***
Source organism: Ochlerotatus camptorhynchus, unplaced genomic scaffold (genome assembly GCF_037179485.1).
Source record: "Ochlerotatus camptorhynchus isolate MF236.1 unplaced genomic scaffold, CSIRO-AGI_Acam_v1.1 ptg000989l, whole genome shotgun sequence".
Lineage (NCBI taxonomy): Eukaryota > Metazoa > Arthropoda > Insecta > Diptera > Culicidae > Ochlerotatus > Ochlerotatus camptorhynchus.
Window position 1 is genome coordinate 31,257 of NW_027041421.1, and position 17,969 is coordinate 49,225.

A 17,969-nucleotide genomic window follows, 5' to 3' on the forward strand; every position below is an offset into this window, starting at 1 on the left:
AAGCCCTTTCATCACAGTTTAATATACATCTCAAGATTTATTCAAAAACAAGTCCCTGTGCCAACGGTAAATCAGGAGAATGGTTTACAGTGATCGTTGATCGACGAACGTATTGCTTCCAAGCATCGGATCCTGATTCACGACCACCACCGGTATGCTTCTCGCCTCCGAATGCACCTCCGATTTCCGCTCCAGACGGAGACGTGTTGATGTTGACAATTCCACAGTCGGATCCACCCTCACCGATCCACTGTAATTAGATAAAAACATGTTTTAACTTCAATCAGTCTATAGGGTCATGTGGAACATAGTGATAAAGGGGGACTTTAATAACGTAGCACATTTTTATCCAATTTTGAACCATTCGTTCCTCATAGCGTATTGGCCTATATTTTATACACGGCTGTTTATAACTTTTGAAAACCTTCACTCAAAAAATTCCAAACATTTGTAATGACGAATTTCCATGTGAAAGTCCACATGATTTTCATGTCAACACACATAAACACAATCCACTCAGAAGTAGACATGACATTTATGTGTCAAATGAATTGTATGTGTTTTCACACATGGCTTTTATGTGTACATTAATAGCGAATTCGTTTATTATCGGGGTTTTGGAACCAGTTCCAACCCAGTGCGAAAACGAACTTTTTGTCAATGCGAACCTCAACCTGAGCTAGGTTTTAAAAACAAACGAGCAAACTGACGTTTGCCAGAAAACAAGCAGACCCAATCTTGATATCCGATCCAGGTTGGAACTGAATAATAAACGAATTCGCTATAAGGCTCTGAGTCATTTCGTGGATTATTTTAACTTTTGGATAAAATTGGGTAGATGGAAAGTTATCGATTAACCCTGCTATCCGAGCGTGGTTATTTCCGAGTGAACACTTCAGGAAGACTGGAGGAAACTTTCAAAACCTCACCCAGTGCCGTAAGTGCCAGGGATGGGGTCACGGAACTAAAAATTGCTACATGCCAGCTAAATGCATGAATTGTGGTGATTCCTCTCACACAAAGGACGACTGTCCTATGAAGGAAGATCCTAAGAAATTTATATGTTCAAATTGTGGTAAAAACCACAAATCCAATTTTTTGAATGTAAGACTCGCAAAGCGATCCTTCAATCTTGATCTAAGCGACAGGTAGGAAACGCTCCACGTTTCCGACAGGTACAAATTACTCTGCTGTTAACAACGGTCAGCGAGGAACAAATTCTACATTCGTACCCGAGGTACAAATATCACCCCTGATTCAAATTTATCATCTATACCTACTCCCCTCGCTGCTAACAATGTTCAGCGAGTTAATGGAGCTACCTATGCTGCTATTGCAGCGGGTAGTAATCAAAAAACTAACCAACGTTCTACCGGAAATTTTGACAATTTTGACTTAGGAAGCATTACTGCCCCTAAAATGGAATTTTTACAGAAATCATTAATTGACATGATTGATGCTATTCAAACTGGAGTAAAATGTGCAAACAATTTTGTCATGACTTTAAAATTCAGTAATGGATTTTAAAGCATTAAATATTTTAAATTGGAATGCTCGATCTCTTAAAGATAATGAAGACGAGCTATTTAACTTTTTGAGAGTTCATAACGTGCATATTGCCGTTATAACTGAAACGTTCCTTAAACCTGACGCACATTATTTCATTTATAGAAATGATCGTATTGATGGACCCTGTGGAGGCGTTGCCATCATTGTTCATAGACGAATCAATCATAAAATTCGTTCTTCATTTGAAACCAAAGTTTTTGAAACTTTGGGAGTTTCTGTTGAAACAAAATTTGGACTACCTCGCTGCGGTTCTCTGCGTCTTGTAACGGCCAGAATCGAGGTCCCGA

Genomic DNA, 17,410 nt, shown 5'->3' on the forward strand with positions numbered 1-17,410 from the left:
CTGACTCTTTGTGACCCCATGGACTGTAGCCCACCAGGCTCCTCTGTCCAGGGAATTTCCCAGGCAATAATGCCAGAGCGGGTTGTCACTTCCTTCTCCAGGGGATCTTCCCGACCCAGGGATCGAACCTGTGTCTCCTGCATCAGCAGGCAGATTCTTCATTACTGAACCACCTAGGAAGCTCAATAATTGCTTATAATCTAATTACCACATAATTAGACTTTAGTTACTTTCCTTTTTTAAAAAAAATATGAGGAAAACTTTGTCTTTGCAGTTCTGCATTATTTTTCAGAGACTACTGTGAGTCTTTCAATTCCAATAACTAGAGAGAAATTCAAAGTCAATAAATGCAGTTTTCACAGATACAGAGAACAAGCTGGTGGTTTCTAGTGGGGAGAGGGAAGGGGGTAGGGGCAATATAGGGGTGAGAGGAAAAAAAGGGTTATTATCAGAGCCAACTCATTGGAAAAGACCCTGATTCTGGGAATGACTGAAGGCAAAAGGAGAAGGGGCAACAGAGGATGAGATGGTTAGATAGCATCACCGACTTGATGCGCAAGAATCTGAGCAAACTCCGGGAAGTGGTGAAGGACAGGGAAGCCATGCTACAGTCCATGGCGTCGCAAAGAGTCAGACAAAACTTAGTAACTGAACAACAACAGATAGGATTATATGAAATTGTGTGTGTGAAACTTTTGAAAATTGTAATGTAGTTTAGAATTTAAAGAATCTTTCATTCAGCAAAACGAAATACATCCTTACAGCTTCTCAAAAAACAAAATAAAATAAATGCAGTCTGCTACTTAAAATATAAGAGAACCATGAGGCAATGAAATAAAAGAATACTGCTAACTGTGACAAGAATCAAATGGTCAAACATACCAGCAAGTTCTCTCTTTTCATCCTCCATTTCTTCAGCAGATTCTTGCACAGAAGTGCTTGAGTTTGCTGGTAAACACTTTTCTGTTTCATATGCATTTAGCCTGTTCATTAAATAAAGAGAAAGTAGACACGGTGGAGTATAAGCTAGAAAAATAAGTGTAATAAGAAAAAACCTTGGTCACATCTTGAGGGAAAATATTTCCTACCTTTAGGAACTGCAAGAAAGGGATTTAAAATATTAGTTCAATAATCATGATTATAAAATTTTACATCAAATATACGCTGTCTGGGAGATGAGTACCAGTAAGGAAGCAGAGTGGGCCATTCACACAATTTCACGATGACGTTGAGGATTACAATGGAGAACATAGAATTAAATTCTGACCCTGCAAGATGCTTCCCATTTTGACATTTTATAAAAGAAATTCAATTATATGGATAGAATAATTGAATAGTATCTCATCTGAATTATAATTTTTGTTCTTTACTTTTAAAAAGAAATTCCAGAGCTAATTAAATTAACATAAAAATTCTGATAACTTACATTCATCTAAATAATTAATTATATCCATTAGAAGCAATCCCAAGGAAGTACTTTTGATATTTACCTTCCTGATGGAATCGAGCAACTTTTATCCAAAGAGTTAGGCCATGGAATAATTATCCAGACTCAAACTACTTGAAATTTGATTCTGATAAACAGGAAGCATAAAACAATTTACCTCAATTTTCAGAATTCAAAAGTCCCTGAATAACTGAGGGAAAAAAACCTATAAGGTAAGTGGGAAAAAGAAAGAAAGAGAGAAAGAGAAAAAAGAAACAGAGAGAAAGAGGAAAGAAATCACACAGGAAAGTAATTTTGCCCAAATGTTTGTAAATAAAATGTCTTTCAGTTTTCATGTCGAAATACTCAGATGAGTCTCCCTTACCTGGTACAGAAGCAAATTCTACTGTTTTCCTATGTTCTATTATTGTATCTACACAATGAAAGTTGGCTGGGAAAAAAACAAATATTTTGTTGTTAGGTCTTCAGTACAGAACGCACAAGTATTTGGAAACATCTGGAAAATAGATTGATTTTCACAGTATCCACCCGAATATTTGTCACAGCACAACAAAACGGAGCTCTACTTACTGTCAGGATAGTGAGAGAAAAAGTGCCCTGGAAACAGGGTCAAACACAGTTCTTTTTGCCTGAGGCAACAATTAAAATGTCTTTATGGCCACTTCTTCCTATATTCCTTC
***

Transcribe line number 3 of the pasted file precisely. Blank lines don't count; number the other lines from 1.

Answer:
Lineage (NCBI taxonomy): Eukaryota > Metazoa > Arthropoda > Insecta > Diptera > Culicidae > Ochlerotatus > Ochlerotatus camptorhynchus.